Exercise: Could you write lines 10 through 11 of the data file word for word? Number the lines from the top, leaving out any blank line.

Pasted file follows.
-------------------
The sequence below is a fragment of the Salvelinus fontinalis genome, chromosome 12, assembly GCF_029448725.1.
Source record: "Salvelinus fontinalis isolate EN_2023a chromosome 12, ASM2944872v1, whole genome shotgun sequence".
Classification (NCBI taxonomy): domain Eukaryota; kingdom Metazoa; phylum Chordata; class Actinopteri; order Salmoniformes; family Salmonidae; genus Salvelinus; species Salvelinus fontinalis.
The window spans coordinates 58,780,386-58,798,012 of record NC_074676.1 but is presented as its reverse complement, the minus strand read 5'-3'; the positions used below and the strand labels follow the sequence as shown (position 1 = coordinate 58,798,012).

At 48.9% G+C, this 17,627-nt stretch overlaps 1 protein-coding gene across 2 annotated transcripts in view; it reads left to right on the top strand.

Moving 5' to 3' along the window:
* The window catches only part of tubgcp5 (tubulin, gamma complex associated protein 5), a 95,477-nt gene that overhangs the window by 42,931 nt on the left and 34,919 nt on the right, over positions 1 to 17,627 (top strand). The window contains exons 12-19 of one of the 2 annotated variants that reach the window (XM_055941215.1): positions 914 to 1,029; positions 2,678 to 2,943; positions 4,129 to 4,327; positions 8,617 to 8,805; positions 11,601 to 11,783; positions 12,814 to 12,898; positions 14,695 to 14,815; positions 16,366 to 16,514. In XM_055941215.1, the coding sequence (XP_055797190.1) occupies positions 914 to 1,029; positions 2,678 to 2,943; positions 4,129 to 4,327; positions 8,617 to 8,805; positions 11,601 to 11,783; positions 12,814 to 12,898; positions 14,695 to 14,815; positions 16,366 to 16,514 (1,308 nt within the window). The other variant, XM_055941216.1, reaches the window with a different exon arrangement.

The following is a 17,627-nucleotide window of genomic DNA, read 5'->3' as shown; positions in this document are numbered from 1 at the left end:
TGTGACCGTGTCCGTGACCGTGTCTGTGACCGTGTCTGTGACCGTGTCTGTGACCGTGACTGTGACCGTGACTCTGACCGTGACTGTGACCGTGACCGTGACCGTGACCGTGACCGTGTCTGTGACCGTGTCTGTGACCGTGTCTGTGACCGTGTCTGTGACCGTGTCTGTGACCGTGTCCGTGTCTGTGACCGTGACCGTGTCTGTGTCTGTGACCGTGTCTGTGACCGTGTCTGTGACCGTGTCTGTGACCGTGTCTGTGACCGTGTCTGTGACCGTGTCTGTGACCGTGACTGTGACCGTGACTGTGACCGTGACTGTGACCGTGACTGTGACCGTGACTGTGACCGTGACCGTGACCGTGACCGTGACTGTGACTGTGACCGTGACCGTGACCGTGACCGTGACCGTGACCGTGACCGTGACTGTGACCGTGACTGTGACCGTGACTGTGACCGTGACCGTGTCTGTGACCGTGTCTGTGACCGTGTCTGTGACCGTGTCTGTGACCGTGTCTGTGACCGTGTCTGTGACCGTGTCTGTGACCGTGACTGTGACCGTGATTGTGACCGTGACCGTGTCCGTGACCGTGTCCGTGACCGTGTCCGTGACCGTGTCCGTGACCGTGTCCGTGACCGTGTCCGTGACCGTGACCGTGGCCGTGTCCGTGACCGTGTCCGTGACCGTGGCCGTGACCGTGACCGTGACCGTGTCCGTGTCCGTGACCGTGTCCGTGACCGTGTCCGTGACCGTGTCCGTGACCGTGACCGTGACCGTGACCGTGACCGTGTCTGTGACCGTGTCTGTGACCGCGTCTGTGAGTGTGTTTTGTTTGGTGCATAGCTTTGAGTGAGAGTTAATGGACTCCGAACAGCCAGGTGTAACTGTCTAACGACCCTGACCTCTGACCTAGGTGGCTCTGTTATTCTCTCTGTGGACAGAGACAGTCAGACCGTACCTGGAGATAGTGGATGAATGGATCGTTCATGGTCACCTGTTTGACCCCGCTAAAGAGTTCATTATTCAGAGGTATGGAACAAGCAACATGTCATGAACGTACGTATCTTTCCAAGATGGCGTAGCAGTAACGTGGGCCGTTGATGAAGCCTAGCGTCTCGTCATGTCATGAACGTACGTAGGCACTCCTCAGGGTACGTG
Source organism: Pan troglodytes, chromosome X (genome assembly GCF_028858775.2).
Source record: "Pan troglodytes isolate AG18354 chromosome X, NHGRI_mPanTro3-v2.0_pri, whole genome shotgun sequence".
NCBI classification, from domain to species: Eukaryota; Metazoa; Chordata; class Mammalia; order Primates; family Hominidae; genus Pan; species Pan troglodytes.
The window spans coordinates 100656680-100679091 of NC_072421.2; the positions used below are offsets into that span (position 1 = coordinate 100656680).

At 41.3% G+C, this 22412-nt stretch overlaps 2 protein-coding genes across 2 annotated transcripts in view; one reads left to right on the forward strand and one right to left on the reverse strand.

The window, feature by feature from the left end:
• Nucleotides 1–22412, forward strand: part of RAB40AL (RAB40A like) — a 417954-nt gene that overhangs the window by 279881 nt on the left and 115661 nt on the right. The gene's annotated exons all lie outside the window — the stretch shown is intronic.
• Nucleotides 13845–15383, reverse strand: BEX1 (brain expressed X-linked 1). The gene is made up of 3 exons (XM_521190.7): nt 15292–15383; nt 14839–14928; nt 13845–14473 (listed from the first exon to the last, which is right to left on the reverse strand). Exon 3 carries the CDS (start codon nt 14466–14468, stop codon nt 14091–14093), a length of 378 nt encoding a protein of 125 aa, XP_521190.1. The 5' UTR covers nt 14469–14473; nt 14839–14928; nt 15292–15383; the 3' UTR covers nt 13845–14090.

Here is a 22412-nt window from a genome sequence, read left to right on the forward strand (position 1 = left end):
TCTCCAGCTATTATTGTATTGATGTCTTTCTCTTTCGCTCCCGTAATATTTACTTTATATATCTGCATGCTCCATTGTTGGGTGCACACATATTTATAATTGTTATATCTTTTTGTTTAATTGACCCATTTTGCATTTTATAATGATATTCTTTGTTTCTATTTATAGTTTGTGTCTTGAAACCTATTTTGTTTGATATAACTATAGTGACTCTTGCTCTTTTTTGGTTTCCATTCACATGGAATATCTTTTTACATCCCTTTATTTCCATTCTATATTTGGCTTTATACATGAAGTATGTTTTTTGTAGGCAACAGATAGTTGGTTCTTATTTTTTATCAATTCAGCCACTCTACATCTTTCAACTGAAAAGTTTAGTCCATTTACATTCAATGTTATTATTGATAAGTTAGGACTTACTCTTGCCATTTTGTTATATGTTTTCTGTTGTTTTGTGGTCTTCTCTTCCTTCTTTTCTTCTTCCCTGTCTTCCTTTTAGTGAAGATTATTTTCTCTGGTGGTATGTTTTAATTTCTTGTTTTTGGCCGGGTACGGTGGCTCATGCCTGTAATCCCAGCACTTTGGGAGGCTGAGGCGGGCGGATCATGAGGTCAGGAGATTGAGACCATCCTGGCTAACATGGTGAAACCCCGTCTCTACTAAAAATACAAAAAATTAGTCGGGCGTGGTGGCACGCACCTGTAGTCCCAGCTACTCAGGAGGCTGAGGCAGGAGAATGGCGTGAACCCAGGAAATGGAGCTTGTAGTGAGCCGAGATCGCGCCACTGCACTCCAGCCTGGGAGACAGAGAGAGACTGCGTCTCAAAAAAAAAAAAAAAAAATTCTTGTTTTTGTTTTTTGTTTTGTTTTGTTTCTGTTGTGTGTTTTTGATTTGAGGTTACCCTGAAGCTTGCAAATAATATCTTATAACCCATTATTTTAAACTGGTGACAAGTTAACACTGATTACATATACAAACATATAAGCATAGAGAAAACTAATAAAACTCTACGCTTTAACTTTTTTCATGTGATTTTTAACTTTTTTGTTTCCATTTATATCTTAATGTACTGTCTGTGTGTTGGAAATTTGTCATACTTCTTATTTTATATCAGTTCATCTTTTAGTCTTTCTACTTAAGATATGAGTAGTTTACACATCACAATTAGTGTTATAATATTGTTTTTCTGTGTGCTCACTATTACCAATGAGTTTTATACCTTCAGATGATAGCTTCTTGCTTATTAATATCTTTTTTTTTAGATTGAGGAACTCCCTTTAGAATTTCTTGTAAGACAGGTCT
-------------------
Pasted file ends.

Source organism: Pan troglodytes, chromosome X (genome assembly GCF_028858775.2).
Source record: "Pan troglodytes isolate AG18354 chromosome X, NHGRI_mPanTro3-v2.0_pri, whole genome shotgun sequence".